By dividing the total funding of GHG-producing loans by the total amount deposited, it is easy to calculate the proportion of deposits that fund GHG emissions.  Multiply that by your bank balance, and voila, you have calculated the carbon footprint of your bank account.

To simplify this, you can readily calculate the carbon footprint of your bank balance by using the onlne calculator at  ClimateFriendlyBanking.org.

You can also determine how you can trim your personal funding of GHG emissions just by switching banks! 

For example, moving $5000 from the Bank of Montreal (535 Kg of CO2) to the TD Bank (485 Kg) will save 50 Kg in CO2 emissions – roughly equal to parking a small car and not driving it for 9 days.

Fund Green Jobs Instead
A study by the David Suzuki Foundation found that a $16 B investment in renewable energy—wind, solar, low impact hydro, biomass and geothermal—could in Ontario alone create:

  • 5,000 jobs in the wind energy sector by 2010
  • 77,000 jobs in wind energy by 2020
  • 18,750 jobs in geothermal energy within 2 years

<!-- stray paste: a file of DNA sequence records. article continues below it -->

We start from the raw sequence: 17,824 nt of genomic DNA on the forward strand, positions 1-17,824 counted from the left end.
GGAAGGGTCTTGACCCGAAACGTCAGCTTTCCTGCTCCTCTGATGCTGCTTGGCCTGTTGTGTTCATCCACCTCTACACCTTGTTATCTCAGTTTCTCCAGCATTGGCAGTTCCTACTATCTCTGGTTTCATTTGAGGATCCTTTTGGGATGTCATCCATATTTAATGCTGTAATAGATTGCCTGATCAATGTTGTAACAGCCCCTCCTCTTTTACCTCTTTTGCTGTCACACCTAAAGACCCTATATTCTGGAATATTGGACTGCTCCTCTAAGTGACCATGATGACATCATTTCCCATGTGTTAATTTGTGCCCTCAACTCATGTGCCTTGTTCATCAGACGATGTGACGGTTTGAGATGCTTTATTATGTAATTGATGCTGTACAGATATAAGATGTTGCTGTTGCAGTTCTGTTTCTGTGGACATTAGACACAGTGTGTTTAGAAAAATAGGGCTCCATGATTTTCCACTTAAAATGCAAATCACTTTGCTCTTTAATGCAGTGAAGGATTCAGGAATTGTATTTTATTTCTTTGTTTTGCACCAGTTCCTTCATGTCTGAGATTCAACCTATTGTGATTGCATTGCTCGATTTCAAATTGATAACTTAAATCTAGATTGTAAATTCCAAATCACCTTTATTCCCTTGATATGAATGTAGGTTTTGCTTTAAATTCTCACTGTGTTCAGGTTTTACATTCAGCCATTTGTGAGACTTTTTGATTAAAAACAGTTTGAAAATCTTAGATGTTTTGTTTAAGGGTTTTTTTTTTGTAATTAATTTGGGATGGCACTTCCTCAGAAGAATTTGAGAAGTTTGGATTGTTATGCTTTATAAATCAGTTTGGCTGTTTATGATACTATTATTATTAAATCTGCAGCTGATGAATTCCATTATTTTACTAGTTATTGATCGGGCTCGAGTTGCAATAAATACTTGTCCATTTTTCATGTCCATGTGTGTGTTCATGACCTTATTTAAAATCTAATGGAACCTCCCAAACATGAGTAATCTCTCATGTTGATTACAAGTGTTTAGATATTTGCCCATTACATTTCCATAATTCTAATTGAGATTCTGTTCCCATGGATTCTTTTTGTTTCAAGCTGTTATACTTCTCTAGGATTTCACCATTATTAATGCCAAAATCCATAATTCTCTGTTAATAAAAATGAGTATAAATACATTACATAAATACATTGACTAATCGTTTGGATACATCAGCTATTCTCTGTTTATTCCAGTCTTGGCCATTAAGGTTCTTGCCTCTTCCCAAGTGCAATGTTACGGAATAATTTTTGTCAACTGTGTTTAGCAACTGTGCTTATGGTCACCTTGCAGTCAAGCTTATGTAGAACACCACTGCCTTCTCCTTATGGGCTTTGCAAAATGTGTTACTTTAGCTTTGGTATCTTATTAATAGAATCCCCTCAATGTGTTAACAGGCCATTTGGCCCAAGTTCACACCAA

• 51,000 jobs in geothermal energy systems by 2020
  • 25,000 jobs in solar energy systems by 2025

This funding, which is less than 1/2 of what our banks are lending to generate fossil fuels, would install more than 12,000 megawatts of renewable energy capacity by 2020—enough electricity to entirely phase out all of Ontario’s coal plants.

These are not idle claims, the UNEP reports that Denmark created 17,000 permanent jobs within 5 years of launching a major investment program in wind energy production.  In Germany, over 45,000 people are employed in the wind energy industry.

Wind also presents a unique opportunity for a new cash crop in rural Ontario.  Farmers can lease their land to a wind developer. Or farmers can install, own and operate the turbines themselves. According to the Ontario Sustainable Energy Association, if 1/2 of Ontario’s farmers install only one 1 MW wind turbine, they could pump $4 billion through the rural Ontario economy by harvesting the wind!

Who says we have to choose between economic prospertity and a green future? 

And why are we focusing on bailing out the auto-industry when we could be replacing lost plants with green jobs?